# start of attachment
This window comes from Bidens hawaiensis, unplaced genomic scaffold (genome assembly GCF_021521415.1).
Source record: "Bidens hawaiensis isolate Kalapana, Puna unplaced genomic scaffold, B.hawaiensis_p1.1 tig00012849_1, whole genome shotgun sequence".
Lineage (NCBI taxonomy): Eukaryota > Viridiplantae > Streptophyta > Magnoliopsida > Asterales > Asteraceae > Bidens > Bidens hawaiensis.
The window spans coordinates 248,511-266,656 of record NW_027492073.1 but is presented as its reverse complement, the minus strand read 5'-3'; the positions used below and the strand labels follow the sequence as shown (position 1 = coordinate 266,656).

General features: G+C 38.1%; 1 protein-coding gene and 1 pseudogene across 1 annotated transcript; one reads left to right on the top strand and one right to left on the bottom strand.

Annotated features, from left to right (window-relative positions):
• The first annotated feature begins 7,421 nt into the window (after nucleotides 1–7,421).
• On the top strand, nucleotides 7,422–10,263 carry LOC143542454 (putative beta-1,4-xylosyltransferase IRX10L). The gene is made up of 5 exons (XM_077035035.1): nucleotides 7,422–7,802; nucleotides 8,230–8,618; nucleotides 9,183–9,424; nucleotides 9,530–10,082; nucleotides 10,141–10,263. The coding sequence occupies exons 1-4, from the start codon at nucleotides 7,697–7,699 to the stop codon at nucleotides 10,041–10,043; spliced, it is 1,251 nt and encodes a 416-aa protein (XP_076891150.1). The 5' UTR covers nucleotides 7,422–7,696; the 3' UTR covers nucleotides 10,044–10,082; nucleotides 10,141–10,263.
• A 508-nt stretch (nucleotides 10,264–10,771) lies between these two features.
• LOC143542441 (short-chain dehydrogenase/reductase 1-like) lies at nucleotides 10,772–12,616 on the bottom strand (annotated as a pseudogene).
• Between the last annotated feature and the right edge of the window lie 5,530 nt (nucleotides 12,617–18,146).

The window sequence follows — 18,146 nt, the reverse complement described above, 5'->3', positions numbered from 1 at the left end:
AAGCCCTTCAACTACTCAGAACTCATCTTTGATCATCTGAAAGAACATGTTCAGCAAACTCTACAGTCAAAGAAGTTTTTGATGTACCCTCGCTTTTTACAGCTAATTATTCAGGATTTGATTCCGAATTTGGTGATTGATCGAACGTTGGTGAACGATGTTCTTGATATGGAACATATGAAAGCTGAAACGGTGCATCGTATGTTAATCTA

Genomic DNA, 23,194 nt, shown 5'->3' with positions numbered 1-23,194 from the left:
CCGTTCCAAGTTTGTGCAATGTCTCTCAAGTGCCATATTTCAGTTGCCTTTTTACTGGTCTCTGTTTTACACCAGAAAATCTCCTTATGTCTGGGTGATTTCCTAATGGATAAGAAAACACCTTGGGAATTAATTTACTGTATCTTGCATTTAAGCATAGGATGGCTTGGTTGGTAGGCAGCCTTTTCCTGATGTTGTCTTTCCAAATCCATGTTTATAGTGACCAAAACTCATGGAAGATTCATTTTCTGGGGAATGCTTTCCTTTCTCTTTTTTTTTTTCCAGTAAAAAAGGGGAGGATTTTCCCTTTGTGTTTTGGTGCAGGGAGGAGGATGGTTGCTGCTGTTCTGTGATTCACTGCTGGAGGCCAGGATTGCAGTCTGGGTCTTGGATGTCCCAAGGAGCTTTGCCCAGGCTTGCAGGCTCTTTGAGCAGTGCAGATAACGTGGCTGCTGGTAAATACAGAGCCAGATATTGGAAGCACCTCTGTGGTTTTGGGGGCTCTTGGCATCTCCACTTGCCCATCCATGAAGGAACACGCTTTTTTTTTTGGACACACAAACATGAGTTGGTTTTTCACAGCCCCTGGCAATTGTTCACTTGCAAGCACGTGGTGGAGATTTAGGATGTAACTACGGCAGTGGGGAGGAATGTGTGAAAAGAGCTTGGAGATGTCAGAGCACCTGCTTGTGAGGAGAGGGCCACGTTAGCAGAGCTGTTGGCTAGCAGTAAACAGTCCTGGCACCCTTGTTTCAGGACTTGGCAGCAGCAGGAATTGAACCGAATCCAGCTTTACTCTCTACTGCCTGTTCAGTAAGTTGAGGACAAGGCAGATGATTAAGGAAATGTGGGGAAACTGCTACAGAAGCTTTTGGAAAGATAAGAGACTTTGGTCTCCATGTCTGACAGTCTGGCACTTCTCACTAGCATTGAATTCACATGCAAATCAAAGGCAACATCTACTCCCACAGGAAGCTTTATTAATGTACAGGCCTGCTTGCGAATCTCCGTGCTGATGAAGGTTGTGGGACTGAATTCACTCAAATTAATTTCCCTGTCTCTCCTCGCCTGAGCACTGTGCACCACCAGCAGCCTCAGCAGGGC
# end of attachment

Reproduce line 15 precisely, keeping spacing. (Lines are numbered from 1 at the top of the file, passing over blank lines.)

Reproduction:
CCGTTCCAAGTTTGTGCAATGTCTCTCAAGTGCCATATTTCAGTTGCCTTTTTACTGGTCTCTGTTTTACACCAGAAAATCTCCTTATGTCTGGGTGATTTCCTAATGGATAAGAAAACACCTTGGGAATTAATTTACTGTATCTTGCATTTAAGCATAGGATGGCTTGGTTGGTAGGCAGCCTTTTCCTGATGTTGTCTTTCCAAATCCATGTTTATAGTGACCAAAACTCATGGAAGATTCATTTTCTGGGGAATGCTTTCCTTTCTCTTTTTTTTTTTCCAGTAAAAAAGGGGAGGATTTTCCCTTTGTGTTTTGGTGCAGGGAGGAGGATGGTTGCTGCTGTTCTGTGATTCACTGCTGGAGGCCAGGATTGCAGTCTGGGTCTTGGATGTCCCAAGGAGCTTTGCCCAGGCTTGCAGGCTCTTTGAGCAGTGCAGATAACGTGGCTGCTGGTAAATACAGAGCCAGATATTGGAAGCACCTCTGTGGTTTTGGGGGCTCTTGGCATCTCCACTTGCCCATCCATGAAGGAACACGCTTTTTTTTTTGGACACACAAACATGAGTTGGTTTTTCACAGCCCCTGGCAATTGTTCACTTGCAAGCACGTGGTGGAGATTTAGGATGTAACTACGGCAGTGGGGAGGAATGTGTGAAAAGAGCTTGGAGATGTCAGAGCACCTGCTTGTGAGGAGAGGGCCACGTTAGCAGAGCTGTTGGCTAGCAGTAAACAGTCCTGGCACCCTTGTTTCAGGACTTGGCAGCAGCAGGAATTGAACCGAATCCAGCTTTACTCTCTACTGCCTGTTCAGTAAGTTGAGGACAAGGCAGATGATTAAGGAAATGTGGGGAAACTGCTACAGAAGCTTTTGGAAAGATAAGAGACTTTGGTCTCCATGTCTGACAGTCTGGCACTTCTCACTAGCATTGAATTCACATGCAAATCAAAGGCAACATCTACTCCCACAGGAAGCTTTATTAATGTACAGGCCTGCTTGCGAATCTCCGTGCTGATGAAGGTTGTGGGACTGAATTCACTCAAATTAATTTCCCTGTCTCTCCTCGCCTGAGCACTGTGCACCACCAGCAGCCTCAGCAGGGC